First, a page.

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Case Reports in Ophthalmological Medicine
Volume 2014, Article ID 967878, 4 pages
http://dx.doi.org/10.1155/2014/967878
Case Report

Central Retinal Vein Occlusion in a Patient with Retinal Vasculitis and Crohn’s Disease

Department of Ophthalmology, Centro Hospitalar Vila Nova de Gaia, 4425-440 Espinho, Portugal

Received 27 August 2014; Revised 10 November 2014; Accepted 12 November 2014; Published 24 November 2014

Academic Editor: Maurizio Battaglia Parodi

Copyright © 2014 Lígia Figueiredo et al. This is an open access article distributed under the Creative Commons Attribution License, which permits unrestricted use, distribution, and reproduction in any medium, provided the original work is properly cited.

Abstract

The authors report a rare case of a 47-year-old woman with Crohn’s disease (CD) who presented with retinal vasculitis and central retinal vein occlusion (CRVO) during remission. The patient complained of sudden painless visual loss in her left eye (OS). Ophthalmologic evaluation revealed a best corrected visual acuity (BCVA) of 20/20 in the right eye and hand movements in OS. Ophthalmoscopy and fluorescein angiography of OS showed signs of nonischemic CRVO and extensive vasculitis. She was treated with oral prednisolone, mercaptopurine, and intravitreal bevacizumab in OS. After 1 month of treatment, VA of OS improved to 5/10 and after 1 year it was 10/10 with complete resolution of retinal vasculitis and nonischemic CRVO.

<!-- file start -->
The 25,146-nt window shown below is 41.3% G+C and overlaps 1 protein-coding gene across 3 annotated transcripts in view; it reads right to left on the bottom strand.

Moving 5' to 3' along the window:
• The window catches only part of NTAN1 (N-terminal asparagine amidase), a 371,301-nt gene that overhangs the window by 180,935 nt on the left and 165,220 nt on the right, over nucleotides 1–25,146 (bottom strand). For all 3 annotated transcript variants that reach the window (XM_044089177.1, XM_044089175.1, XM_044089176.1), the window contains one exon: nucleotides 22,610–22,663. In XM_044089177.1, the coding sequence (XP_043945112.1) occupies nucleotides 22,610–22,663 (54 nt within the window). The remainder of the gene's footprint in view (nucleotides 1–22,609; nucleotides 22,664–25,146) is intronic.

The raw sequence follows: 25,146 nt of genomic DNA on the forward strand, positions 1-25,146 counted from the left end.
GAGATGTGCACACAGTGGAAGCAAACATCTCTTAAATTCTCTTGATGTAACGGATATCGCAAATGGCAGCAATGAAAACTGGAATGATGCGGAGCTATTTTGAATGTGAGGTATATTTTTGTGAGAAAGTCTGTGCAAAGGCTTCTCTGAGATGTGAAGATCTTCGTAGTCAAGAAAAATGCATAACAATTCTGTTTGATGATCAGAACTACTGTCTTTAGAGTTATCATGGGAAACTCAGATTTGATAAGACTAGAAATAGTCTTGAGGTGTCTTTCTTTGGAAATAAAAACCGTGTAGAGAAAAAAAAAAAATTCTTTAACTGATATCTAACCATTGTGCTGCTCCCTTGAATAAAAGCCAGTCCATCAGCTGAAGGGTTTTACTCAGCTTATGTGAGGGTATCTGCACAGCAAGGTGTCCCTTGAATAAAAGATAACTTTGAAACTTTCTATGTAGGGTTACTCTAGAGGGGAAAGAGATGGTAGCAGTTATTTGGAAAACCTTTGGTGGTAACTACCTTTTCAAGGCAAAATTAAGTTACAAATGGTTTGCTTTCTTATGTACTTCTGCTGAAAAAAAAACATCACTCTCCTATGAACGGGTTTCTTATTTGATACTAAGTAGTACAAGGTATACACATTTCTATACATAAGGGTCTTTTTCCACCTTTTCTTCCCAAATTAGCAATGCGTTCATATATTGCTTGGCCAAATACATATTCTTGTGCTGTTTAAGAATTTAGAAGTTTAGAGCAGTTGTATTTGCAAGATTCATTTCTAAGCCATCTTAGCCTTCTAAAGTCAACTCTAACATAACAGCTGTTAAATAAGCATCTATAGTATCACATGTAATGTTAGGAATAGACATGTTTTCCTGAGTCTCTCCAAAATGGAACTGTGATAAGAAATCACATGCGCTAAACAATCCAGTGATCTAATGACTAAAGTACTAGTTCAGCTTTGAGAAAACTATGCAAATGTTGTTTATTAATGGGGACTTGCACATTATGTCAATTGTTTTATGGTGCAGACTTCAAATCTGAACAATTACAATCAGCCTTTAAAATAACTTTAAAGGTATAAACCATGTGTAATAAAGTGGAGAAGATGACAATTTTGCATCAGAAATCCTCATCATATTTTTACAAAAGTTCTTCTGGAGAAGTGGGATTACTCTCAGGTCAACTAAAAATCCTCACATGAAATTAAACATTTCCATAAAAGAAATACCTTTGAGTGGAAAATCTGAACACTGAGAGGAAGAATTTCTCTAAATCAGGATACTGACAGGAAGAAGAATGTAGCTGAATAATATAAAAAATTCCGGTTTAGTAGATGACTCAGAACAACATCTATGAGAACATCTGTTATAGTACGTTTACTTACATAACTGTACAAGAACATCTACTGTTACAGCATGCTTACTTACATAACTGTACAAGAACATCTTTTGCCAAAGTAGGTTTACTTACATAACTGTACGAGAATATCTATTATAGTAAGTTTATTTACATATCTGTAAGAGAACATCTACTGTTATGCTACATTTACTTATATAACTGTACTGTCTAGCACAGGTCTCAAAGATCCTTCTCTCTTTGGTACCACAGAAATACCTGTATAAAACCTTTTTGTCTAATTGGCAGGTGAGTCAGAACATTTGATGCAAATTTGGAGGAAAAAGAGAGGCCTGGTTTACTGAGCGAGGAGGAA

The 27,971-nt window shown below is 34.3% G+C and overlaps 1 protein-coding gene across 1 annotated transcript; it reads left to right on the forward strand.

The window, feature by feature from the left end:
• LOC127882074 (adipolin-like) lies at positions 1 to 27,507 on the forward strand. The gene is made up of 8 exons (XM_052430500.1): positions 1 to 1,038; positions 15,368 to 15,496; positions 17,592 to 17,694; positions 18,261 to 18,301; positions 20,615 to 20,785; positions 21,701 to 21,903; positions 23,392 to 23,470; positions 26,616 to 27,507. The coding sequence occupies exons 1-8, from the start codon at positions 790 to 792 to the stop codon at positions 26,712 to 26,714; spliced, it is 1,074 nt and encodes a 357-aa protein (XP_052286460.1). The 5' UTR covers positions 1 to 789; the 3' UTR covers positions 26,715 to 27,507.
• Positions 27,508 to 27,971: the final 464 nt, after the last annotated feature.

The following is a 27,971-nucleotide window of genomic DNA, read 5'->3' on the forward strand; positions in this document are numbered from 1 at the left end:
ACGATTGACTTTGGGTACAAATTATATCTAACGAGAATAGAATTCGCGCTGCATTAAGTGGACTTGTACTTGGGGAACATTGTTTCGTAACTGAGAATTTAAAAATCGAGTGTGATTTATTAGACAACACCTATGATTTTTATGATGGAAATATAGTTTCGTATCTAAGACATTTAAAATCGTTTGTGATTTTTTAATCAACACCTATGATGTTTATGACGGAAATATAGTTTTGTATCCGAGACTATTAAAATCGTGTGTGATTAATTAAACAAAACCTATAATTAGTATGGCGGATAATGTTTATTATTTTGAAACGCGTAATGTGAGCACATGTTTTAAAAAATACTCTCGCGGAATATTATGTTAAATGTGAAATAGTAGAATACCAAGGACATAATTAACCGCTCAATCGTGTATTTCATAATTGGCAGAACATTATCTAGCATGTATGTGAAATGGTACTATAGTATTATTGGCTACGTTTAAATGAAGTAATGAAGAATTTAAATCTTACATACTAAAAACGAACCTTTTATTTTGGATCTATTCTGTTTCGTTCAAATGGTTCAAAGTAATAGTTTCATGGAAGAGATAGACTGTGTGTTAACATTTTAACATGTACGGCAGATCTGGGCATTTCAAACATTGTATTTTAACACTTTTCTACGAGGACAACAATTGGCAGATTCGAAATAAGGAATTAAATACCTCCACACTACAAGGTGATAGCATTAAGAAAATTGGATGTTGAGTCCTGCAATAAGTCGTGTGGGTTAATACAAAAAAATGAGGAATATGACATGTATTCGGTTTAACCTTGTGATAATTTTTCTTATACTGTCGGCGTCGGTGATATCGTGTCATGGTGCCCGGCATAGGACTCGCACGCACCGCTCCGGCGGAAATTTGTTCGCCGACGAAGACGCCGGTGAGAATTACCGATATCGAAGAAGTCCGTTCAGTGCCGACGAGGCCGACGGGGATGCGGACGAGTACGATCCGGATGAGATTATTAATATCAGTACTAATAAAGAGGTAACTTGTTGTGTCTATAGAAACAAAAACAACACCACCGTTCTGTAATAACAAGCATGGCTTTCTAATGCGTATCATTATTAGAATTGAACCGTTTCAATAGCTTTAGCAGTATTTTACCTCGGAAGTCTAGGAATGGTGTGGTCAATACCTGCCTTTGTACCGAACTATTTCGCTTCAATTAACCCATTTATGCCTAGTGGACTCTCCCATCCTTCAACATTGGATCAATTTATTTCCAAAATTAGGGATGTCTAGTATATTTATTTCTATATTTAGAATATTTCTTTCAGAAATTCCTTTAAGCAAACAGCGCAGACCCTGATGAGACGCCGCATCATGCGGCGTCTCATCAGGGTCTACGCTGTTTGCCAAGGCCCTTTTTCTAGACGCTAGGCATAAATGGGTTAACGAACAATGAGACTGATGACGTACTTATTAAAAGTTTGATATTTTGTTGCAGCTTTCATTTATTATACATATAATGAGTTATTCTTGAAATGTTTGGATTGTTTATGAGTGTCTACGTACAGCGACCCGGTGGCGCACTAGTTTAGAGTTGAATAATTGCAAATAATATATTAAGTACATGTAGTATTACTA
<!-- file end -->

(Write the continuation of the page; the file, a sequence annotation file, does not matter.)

1. Introduction

Crohn’s disease (CD) is a chronic inflammatory disorder of unknown etiology which primarily involves the intestine but commonly affects many organs such as the eye [1]. Ocular manifestations occur in up to 10% of cases and most of them include iritis, uveitis, episcleritis, and conjunctivitis. However, posterior segment manifestations are very rare, occurring in less than 1% of patients [2]. We present a case of CD complicated by retinal vasculitis and central retinal vein occlusion (CRVO).

2. Case Report

A 47-year-old woman with a 13-year history of CD, in remission for six months with mesalazine, presented with sudden vision loss in her left eye (OS). Visual acuity (VA) was 10/10 (Snellen) in her right eye (OD) and hand movements in OS. Intraocular pressure and anterior ocular segments were normal in both eyes. Ophthalmoscopic examination of OD was normal but her OS revealed disk edema, sheathing of the retinal vessels, retinal flame-shaped hemorrhages in all four quadrants, cotton wool spots, and dilated retinal veins (Figure 1). The early phase of fluorescein angiography showed multiple areas of hypofluorescence due to intraretinal hemorrhages and leakage from the optic disk and extensive vasculitis during late transit phase (Figures 2(a)2(f)). Optical coherence tomography (OCT) showed detachment of the neurosensory retina, presumably due to bleeding since there was no diffusion on angiography (Figure 2(g)). The results of laboratory tests, including blood coagulation, and of the immune system were normal.

967878.fig.001
Figure 1: Colour fundus photography of the left eye shows disk edema, sheathing of the retinal vessels, retinal flame-shaped hemorrhages in all four quadrants, cotton wool spots, and dilated retinal veins.